We are also piloting on a project to build modern manyattas (small permanent houses). These do provide secure dwelling places for the people. Instead of the grass thatched where thieves would enter at leisure now the Karamojong know that really in order to talk about peace, recovery and development (PRDP) then they too need to be able to sleep at night in peace without anticipating some night time raid and loss of life. The Karamojong are excited about building these homes that cement their hope that truly peace has come at last and come to stay.
So we think that’s the way to go. And don’t forget the movement government’s strategy of prosperity is all encompassing. It includes all parts of the country, all cultures of Uganda. Every human being has that human need to lead a decent life. And of course it takes a lot of hard work. It takes time but if we all work towards that goal, we believe that all our people can prosper and that’s what we are doing in Karamoja.
5. How would you describe your working relationship with the leadership in Karamoja especially the MPs about the Karamoja development strategy?
Our working relationship is good. You may have one out of ten members of Parliament who is unreliable, undependable or erratic. But the nine out of ten are good people. We are cooperating. We know that we are all called to serve and we are doing exactly that.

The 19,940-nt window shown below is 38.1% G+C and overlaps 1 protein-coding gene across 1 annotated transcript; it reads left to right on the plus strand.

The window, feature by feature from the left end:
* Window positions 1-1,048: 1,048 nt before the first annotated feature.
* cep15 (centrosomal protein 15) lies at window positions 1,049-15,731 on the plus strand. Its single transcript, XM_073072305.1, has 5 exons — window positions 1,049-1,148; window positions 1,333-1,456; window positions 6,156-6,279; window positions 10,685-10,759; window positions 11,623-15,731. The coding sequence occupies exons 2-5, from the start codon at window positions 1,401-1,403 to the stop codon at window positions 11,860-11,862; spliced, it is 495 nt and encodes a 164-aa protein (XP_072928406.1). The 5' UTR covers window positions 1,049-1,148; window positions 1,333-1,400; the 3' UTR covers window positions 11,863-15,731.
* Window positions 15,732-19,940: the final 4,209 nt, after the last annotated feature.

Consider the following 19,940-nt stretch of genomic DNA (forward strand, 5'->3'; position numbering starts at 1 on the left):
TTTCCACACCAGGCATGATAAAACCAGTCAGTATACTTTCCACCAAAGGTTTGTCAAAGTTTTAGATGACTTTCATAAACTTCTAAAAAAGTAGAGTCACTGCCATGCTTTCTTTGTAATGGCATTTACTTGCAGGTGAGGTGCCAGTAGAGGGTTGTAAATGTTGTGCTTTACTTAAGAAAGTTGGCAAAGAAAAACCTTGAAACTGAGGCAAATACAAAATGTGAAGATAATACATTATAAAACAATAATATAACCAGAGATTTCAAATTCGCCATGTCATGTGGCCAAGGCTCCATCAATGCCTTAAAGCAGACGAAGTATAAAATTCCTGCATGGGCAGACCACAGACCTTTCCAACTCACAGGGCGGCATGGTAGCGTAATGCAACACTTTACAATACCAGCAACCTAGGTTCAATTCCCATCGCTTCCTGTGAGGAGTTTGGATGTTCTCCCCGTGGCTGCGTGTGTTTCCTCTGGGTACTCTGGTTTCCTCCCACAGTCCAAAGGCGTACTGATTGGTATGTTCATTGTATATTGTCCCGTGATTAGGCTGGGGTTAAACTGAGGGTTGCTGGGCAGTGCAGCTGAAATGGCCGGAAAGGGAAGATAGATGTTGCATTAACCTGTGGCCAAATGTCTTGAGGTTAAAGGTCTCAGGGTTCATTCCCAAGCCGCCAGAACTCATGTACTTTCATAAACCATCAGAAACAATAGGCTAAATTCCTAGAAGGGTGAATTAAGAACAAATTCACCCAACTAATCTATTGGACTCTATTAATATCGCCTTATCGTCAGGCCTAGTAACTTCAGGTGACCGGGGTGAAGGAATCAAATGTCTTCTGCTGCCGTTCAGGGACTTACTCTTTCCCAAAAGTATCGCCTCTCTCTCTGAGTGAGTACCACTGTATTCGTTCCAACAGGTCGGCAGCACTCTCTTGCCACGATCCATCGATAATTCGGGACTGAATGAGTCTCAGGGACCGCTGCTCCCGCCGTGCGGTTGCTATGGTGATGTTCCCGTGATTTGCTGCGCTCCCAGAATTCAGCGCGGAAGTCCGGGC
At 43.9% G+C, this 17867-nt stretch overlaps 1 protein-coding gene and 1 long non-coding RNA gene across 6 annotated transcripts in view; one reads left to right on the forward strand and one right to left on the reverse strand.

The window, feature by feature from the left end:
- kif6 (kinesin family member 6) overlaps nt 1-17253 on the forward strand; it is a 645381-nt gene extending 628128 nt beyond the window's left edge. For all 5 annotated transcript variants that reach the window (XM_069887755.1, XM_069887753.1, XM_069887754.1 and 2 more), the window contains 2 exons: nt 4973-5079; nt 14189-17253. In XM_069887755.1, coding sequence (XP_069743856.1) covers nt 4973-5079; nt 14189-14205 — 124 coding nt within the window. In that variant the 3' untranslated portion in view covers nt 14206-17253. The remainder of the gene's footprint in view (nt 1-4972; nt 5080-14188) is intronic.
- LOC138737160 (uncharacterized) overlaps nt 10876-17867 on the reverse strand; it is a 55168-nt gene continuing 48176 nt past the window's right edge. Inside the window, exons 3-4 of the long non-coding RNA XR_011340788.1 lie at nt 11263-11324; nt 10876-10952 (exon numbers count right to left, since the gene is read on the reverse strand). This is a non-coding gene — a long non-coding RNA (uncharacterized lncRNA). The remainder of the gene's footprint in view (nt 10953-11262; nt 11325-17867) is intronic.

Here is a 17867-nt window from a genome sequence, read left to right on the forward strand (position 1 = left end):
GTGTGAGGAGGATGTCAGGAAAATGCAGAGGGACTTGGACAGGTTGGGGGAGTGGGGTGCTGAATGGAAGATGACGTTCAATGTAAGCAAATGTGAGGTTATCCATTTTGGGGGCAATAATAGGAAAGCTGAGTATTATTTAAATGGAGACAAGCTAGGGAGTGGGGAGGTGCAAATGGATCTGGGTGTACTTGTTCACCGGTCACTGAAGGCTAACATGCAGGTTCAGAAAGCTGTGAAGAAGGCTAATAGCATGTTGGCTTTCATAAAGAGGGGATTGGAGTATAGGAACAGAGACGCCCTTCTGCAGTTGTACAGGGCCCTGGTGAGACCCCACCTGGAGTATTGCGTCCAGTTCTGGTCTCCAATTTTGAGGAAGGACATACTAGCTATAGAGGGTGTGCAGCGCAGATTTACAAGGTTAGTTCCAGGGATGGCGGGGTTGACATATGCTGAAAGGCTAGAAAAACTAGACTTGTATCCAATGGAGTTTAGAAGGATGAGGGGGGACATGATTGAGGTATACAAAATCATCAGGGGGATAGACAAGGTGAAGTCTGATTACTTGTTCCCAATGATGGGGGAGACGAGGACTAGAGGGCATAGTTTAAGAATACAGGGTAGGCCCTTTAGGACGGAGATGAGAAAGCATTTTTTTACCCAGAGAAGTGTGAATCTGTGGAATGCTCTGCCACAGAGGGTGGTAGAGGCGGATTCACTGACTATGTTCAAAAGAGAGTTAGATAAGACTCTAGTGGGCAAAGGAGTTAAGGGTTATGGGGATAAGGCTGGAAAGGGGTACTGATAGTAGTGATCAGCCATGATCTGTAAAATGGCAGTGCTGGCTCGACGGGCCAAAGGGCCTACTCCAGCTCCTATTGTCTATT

6 .There are also some claims from the general public that the region is over subscribed- in terms of the government development programmmes because of your position and that some of the money being channeled for development activities in the region has been stolen by government officials –what’s your take on that?
I think that is not true. People don’t know that Karamoja is a big region. Many people who have not been to Karamoja think that it’s just one district. Karamoja region has seven districts and we spilt the little resources we get in all the seven districts.
We have had if you like, some affirmative action from our development partners. They are also building on the government efforts to develop Karamoja. But when people see so many people going to Karamoja to help with the development work we are undertaking, they think it’s oversubscribed - but that’s not true.